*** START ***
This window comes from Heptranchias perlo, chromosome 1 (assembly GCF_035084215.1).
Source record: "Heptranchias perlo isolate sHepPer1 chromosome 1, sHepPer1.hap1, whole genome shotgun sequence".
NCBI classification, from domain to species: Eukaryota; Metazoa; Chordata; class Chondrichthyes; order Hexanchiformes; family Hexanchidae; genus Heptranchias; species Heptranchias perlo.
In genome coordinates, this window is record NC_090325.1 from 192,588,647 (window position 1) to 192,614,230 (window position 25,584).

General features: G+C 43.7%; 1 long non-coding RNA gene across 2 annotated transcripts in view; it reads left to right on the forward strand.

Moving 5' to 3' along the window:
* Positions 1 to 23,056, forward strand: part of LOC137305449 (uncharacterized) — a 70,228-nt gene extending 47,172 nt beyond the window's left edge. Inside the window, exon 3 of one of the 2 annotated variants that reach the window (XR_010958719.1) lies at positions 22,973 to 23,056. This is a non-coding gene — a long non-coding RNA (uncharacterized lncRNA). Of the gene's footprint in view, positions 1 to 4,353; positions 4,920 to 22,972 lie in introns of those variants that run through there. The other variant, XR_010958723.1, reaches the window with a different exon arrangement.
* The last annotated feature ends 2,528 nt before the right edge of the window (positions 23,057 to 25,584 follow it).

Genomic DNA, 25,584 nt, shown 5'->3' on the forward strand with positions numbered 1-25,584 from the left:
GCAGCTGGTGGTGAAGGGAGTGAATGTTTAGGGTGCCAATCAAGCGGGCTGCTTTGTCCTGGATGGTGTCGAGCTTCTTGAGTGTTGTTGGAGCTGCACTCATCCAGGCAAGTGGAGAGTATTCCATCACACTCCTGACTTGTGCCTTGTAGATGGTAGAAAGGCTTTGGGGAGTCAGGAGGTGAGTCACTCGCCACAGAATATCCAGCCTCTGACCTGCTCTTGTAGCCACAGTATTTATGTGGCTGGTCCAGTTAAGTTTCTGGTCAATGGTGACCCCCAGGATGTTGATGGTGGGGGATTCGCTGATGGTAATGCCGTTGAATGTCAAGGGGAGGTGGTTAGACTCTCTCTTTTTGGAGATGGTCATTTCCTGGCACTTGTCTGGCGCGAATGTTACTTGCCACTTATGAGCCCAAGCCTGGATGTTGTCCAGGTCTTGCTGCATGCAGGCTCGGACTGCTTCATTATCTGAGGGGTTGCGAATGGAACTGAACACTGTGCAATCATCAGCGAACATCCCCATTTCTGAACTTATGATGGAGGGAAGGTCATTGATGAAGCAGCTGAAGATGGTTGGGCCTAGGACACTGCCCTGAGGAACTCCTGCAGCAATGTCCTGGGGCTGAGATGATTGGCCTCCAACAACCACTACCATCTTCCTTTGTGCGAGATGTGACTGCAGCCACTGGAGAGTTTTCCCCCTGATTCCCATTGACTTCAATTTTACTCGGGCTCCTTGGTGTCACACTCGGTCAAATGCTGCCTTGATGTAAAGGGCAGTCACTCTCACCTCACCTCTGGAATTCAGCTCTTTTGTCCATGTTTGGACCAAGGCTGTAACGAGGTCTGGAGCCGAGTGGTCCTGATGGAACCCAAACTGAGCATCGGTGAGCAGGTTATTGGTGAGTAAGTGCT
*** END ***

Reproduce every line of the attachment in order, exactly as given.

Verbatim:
This window comes from Heptranchias perlo, chromosome 1 (assembly GCF_035084215.1).
Source record: "Heptranchias perlo isolate sHepPer1 chromosome 1, sHepPer1.hap1, whole genome shotgun sequence".
NCBI classification, from domain to species: Eukaryota; Metazoa; Chordata; class Chondrichthyes; order Hexanchiformes; family Hexanchidae; genus Heptranchias; species Heptranchias perlo.
In genome coordinates, this window is record NC_090325.1 from 192,588,647 (window position 1) to 192,614,230 (window position 25,584).

General features: G+C 43.7%; 1 long non-coding RNA gene across 2 annotated transcripts in view; it reads left to right on the forward strand.

Moving 5' to 3' along the window:
* Positions 1 to 23,056, forward strand: part of LOC137305449 (uncharacterized) — a 70,228-nt gene extending 47,172 nt beyond the window's left edge. Inside the window, exon 3 of one of the 2 annotated variants that reach the window (XR_010958719.1) lies at positions 22,973 to 23,056. This is a non-coding gene — a long non-coding RNA (uncharacterized lncRNA). Of the gene's footprint in view, positions 1 to 4,353; positions 4,920 to 22,972 lie in introns of those variants that run through there. The other variant, XR_010958723.1, reaches the window with a different exon arrangement.
* The last annotated feature ends 2,528 nt before the right edge of the window (positions 23,057 to 25,584 follow it).

Genomic DNA, 25,584 nt, shown 5'->3' on the forward strand with positions numbered 1-25,584 from the left:
GCAGCTGGTGGTGAAGGGAGTGAATGTTTAGGGTGCCAATCAAGCGGGCTGCTTTGTCCTGGATGGTGTCGAGCTTCTTGAGTGTTGTTGGAGCTGCACTCATCCAGGCAAGTGGAGAGTATTCCATCACACTCCTGACTTGTGCCTTGTAGATGGTAGAAAGGCTTTGGGGAGTCAGGAGGTGAGTCACTCGCCACAGAATATCCAGCCTCTGACCTGCTCTTGTAGCCACAGTATTTATGTGGCTGGTCCAGTTAAGTTTCTGGTCAATGGTGACCCCCAGGATGTTGATGGTGGGGGATTCGCTGATGGTAATGCCGTTGAATGTCAAGGGGAGGTGGTTAGACTCTCTCTTTTTGGAGATGGTCATTTCCTGGCACTTGTCTGGCGCGAATGTTACTTGCCACTTATGAGCCCAAGCCTGGATGTTGTCCAGGTCTTGCTGCATGCAGGCTCGGACTGCTTCATTATCTGAGGGGTTGCGAATGGAACTGAACACTGTGCAATCATCAGCGAACATCCCCATTTCTGAACTTATGATGGAGGGAAGGTCATTGATGAAGCAGCTGAAGATGGTTGGGCCTAGGACACTGCCCTGAGGAACTCCTGCAGCAATGTCCTGGGGCTGAGATGATTGGCCTCCAACAACCACTACCATCTTCCTTTGTGCGAGATGTGACTGCAGCCACTGGAGAGTTTTCCCCCTGATTCCCATTGACTTCAATTTTACTCGGGCTCCTTGGTGTCACACTCGGTCAAATGCTGCCTTGATGTAAAGGGCAGTCACTCTCACCTCACCTCTGGAATTCAGCTCTTTTGTCCATGTTTGGACCAAGGCTGTAACGAGGTCTGGAGCCGAGTGGTCCTGATGGAACCCAAACTGAGCATCGGTGAGCAGGTTATTGGTGAGTAAGTGCT